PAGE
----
Credit spreads (spreads between corporate bonds of the same maturity profile but different creditworthiness) were broadly tighter with the AAA-A spread on 20-years 15.0 bps wider at 37.0 basis points and the 10-year AAA-A spread 3.0 bps wider at 2.0 bps.

Treasury Yields
UST 13wk (yld)3.03500%
UST 2Y (yld)3.570.010.28%
UST 5Y (yld)3.681-0.013-0.35%
UST 10Y (yld)3.902-0.012-0.31%
UST 30Y (yld)4.189-0.026-0.62%

The Banks Index slid 0.29 points (0.29%), to end the session at 98.34; within the index,

  • MBNA Corp (KRB) -$0.43 (2%) to $21.02;
  • Northern Trust (NTRS) -$0.61 (1.34%) to $45.08;
  • North Fork Bancorp (NFB) -$0.25 (0.9%) to $27.52;
  • Zions Bancorp (ZION) -$0.61 (0.83%) to $73.06; and
  • Bank Of NY (BK) -$0.24 (0.83%) to $28.82.

The Broker-dealer Index shed 0.1 points (0.06%), ending the day at 157.72; the ticket clippers lined up as follows -

  • Charles Schwab (SCH) -$0.19 (1.64%) to $11.41;
  • E*Trade (ET) -$0.20 (1.47%) to $13.43;
  • Ameritrade (AMTD) -$0.26 (1.4%) to $18.29;
  • Goldman Sachs (GS) -$0.47 (0.45%) to $103.20; and
  • Bear Stearns (BSC) -$0.45 (0.43%) to $103.82.

The Philadelphia SOX (Semiconductor) index shed 5.63 points (1.32%), at 421.37

  • Micron Technology (MU) -$0.41 (3.88%) to $10.17;
  • Altera (ALTR) -$0.64 (3.14%) to $19.71;
  • Advanced Micro Devices (AMD) -$0.52 (3.03%) to $16.67;
  • Teradyne (TER) -$0.36 (2.73%) to $12.84; and
  • Broadcom (BRCM) -$0.73 (1.98%) to $36.06.

Gold & Silver Markets

Gold fell by $1.20 (0.27%) to close at $440.30 per ounce. It's pretty moribund; methinks that there are a load of nervous longs out there at present, who desperately need the USD to fall hard. Guess what the market loves? Desperation. The market loves desperate money in the same way that George Bush loves gay escort faux-journalists (e.g., Jeff Gannon, who stayed over at the White House often... not that there's anything wrong with that).

Gold Bugs Index shed 2.76 points (1.39%), to end the session at 196.45

  • Hecla Mining (HL) -$0.14 (3.04%) to $4.46;
  • Harmony Gold (HMY) -$0.24 (2.86%) to $8.15;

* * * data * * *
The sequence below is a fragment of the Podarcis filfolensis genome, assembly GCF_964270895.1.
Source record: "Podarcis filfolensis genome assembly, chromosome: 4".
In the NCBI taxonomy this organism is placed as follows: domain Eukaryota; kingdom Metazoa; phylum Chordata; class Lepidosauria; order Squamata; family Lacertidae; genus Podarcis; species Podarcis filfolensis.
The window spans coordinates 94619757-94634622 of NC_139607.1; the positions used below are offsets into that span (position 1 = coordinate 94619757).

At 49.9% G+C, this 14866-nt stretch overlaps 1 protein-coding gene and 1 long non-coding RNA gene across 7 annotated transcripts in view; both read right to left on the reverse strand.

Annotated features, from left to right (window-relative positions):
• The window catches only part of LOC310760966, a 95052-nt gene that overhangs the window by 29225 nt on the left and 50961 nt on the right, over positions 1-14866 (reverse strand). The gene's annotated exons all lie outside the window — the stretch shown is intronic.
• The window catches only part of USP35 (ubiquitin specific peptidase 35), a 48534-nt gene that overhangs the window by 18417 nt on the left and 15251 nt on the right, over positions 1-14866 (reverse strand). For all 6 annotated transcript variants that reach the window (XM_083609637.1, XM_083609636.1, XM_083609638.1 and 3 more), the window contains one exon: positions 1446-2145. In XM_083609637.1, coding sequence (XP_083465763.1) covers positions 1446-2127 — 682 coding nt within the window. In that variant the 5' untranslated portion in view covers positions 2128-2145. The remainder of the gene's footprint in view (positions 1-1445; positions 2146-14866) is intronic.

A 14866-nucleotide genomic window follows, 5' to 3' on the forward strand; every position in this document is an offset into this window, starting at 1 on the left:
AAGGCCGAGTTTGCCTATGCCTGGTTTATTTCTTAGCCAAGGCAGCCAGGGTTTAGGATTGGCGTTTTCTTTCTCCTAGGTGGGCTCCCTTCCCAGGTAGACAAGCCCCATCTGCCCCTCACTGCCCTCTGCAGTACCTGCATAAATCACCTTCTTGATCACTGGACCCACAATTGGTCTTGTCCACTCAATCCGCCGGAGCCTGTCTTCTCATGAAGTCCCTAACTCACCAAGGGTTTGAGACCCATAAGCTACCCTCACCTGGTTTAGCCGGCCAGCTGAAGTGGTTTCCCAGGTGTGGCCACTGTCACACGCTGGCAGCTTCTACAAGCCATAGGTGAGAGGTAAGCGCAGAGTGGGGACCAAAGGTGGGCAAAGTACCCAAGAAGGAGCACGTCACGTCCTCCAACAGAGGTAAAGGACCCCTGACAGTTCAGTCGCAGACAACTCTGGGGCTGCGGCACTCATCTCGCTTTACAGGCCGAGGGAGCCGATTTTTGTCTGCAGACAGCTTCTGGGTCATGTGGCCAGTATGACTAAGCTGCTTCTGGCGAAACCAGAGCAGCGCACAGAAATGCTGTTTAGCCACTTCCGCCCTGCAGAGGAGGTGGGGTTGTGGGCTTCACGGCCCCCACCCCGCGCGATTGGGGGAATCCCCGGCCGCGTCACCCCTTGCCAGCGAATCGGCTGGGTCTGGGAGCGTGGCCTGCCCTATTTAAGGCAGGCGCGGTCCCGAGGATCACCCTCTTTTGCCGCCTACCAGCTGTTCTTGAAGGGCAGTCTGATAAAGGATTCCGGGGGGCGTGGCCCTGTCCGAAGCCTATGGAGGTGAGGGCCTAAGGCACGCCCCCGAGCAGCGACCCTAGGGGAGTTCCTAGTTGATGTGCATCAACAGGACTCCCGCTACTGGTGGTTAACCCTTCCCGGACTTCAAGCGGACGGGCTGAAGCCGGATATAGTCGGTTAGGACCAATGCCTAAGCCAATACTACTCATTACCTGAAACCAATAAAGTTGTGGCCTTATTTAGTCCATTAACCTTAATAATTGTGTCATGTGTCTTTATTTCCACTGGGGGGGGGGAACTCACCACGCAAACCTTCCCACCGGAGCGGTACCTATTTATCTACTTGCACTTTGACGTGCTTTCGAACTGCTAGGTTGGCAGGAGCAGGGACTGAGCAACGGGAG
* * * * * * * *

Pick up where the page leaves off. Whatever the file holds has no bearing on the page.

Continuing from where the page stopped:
• Eldorado Gold (EGO) -$0.07 (2.78%) to $2.45;
  • Meridian Gold (MDG) -$0.46 (2.54%) to $17.64; and
  • Glamis Gold (GLG) -$0.33 (1.93%) to $16.73.

Silver fell by $0.07 (0.89%) to close at $7.23 per ounce. The Gold and Silver Index (XAU) lost 0.93 points (1%), to 91.67 points.

  • Harmony Gold (HMY) -$0.24 (2.86%) to $8.15;
  • Meridian Gold (MDG) -$0.46 (2.54%) to $17.64;
  • Newmont Mining (NEM) -$0.63 (1.59%) to $39.08; and
  • Kinross Gold (KGC) -$0.08 (1.35%) to $5.85.
Precious Metals and Indices
PHLX Gold and Silver Index91.67-0.93-1%
AMEX Gold BUGS Index196.45-2.76-1.39%

Oil Market

Oil was firmer, rising by $0.45 per barrel, closing at $60.29 per barrel (down from its session high of $60.95).

There is a definite tension in the Crude market at the moment. More and more folks are throwing short near each 'round dollar' as oil rises, hoping to be first on board the reversal. Conversely, breakout traders are trying to 'buy through' each round dollar, in the hope of a spike... when that happens, the early-bird shorts get stopped out and actually add to the momentum. That's why oil will not reverse at a round dollar figure - precisely because everyone is watching for it to do just that. It's far more likely  to reverse with a 'remainder' in the 25-50¢ range (i.e., at $61.35 or thereabouts).

The Oil and Gas Index (XOI) posted a rise of 11.47 points (1.28%), at 909.34

  • ConocoPhillips (COP) +$1.31 (2.25%) to $59.52;
  • Exxon Mobil (XOM) +$1.15 (1.98%) to $59.30; and
  • Royal Dutch Shell (RD) +$1.20 (1.9%) to $64.45.

The Oil service stocks (OSX) Index posted a rise of 1.94 points (1.32%), to end the session at 149.12

  • Baker Hughes (BHI) +$1.55 (3.08%) to $51.95;
  • Weatherford International (WFT) +$1.63 (2.77%) to $60.40; and
  • Global Industries (GLBL) +$0.19 (2.26%) to $8.58.
Energy Complex
Reuters CRB313.4-1.02-0.32%
Crude Oil Light Sweet60.290.450.75%
Heating Oil1.6730.021.37%
Natural Gas7.135-0.23-3.06%
Unleaded Gas1.6730.021.04%
AMEX Oil Index909.3411.471.28%
Oil Service Index149.121.941.32%

Currency Markets

USD Exchange Rates
US Dollar Index88.45-0.33-0.37%
Australian Dollar0.7691-0.0003-0.04%
Swiss Franc1.2683-0.0063-0.49%
Canadian Dollar0.8130.00260.32%